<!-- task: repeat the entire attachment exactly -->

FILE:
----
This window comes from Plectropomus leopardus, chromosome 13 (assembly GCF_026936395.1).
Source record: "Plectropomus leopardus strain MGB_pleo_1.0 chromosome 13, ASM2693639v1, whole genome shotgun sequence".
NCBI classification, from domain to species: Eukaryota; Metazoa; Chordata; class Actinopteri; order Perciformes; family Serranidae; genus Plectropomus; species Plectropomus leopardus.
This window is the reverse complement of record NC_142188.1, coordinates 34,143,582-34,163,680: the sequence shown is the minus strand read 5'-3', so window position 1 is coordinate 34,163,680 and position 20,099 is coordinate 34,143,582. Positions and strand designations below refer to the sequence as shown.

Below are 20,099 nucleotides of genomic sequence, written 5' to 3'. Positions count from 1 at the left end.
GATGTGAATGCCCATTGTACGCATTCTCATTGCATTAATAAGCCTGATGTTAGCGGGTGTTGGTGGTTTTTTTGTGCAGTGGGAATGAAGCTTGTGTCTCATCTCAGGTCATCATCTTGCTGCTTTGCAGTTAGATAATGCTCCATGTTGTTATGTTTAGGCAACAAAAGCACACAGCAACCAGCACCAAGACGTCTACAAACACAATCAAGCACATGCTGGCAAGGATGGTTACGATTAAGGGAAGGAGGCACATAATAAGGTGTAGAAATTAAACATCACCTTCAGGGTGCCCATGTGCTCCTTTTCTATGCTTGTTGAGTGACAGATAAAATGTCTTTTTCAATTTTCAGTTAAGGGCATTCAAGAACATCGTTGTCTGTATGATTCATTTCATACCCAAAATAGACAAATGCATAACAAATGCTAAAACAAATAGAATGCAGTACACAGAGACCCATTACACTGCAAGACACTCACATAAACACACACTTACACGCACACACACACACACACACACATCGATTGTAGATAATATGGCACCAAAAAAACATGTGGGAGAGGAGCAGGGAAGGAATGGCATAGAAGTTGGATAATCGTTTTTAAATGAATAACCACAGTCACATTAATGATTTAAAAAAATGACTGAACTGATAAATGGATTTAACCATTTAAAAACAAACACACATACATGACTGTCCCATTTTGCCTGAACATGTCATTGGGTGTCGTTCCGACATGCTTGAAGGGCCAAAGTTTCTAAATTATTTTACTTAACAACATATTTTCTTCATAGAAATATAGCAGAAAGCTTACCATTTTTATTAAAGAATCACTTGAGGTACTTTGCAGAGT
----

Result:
This window comes from Plectropomus leopardus, chromosome 13 (assembly GCF_026936395.1).
Source record: "Plectropomus leopardus strain MGB_pleo_1.0 chromosome 13, ASM2693639v1, whole genome shotgun sequence".
NCBI classification, from domain to species: Eukaryota; Metazoa; Chordata; class Actinopteri; order Perciformes; family Serranidae; genus Plectropomus; species Plectropomus leopardus.
This window is the reverse complement of record NC_142188.1, coordinates 34,143,582-34,163,680: the sequence shown is the minus strand read 5'-3', so window position 1 is coordinate 34,163,680 and position 20,099 is coordinate 34,143,582. Positions and strand designations below refer to the sequence as shown.

Below are 20,099 nucleotides of genomic sequence, written 5' to 3'. Positions count from 1 at the left end.
GATGTGAATGCCCATTGTACGCATTCTCATTGCATTAATAAGCCTGATGTTAGCGGGTGTTGGTGGTTTTTTTGTGCAGTGGGAATGAAGCTTGTGTCTCATCTCAGGTCATCATCTTGCTGCTTTGCAGTTAGATAATGCTCCATGTTGTTATGTTTAGGCAACAAAAGCACACAGCAACCAGCACCAAGACGTCTACAAACACAATCAAGCACATGCTGGCAAGGATGGTTACGATTAAGGGAAGGAGGCACATAATAAGGTGTAGAAATTAAACATCACCTTCAGGGTGCCCATGTGCTCCTTTTCTATGCTTGTTGAGTGACAGATAAAATGTCTTTTTCAATTTTCAGTTAAGGGCATTCAAGAACATCGTTGTCTGTATGATTCATTTCATACCCAAAATAGACAAATGCATAACAAATGCTAAAACAAATAGAATGCAGTACACAGAGACCCATTACACTGCAAGACACTCACATAAACACACACTTACACGCACACACACACACACACACACATCGATTGTAGATAATATGGCACCAAAAAAACATGTGGGAGAGGAGCAGGGAAGGAATGGCATAGAAGTTGGATAATCGTTTTTAAATGAATAACCACAGTCACATTAATGATTTAAAAAAATGACTGAACTGATAAATGGATTTAACCATTTAAAAACAAACACACATACATGACTGTCCCATTTTGCCTGAACATGTCATTGGGTGTCGTTCCGACATGCTTGAAGGGCCAAAGTTTCTAAATTATTTTACTTAACAACATATTTTCTTCATAGAAATATAGCAGAAAGCTTACCATTTTTATTAAAGAATCACTTGAGGTACTTTGCAGAGT